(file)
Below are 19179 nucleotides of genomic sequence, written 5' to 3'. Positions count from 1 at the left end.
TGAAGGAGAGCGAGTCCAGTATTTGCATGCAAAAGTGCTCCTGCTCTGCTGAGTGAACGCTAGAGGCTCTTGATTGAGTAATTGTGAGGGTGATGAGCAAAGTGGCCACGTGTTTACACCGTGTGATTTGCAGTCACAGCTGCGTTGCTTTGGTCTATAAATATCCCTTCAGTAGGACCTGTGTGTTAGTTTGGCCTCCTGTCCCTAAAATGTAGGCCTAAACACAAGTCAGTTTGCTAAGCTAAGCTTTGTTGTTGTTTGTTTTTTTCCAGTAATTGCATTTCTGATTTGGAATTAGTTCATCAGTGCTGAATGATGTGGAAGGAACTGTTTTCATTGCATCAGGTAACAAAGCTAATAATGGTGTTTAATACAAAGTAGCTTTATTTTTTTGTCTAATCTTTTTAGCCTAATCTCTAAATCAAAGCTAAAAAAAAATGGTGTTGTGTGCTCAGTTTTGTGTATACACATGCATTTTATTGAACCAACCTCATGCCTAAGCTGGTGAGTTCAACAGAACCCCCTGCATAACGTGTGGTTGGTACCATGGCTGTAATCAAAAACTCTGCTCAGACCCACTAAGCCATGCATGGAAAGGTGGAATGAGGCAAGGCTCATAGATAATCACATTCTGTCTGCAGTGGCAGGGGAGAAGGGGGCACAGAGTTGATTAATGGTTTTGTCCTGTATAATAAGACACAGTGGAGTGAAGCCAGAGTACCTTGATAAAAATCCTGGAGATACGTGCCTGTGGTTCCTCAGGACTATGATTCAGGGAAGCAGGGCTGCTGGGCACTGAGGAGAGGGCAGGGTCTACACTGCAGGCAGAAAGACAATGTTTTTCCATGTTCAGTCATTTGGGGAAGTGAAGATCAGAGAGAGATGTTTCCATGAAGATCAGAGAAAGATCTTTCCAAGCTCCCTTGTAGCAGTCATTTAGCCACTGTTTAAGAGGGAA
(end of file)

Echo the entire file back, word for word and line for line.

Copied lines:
Below are 19179 nucleotides of genomic sequence, written 5' to 3'. Positions count from 1 at the left end.
TGAAGGAGAGCGAGTCCAGTATTTGCATGCAAAAGTGCTCCTGCTCTGCTGAGTGAACGCTAGAGGCTCTTGATTGAGTAATTGTGAGGGTGATGAGCAAAGTGGCCACGTGTTTACACCGTGTGATTTGCAGTCACAGCTGCGTTGCTTTGGTCTATAAATATCCCTTCAGTAGGACCTGTGTGTTAGTTTGGCCTCCTGTCCCTAAAATGTAGGCCTAAACACAAGTCAGTTTGCTAAGCTAAGCTTTGTTGTTGTTTGTTTTTTTCCAGTAATTGCATTTCTGATTTGGAATTAGTTCATCAGTGCTGAATGATGTGGAAGGAACTGTTTTCATTGCATCAGGTAACAAAGCTAATAATGGTGTTTAATACAAAGTAGCTTTATTTTTTTGTCTAATCTTTTTAGCCTAATCTCTAAATCAAAGCTAAAAAAAAATGGTGTTGTGTGCTCAGTTTTGTGTATACACATGCATTTTATTGAACCAACCTCATGCCTAAGCTGGTGAGTTCAACAGAACCCCCTGCATAACGTGTGGTTGGTACCATGGCTGTAATCAAAAACTCTGCTCAGACCCACTAAGCCATGCATGGAAAGGTGGAATGAGGCAAGGCTCATAGATAATCACATTCTGTCTGCAGTGGCAGGGGAGAAGGGGGCACAGAGTTGATTAATGGTTTTGTCCTGTATAATAAGACACAGTGGAGTGAAGCCAGAGTACCTTGATAAAAATCCTGGAGATACGTGCCTGTGGTTCCTCAGGACTATGATTCAGGGAAGCAGGGCTGCTGGGCACTGAGGAGAGGGCAGGGTCTACACTGCAGGCAGAAAGACAATGTTTTTCCATGTTCAGTCATTTGGGGAAGTGAAGATCAGAGAGAGATGTTTCCATGAAGATCAGAGAAAGATCTTTCCAAGCTCCCTTGTAGCAGTCATTTAGCCACTGTTTAAGAGGGAA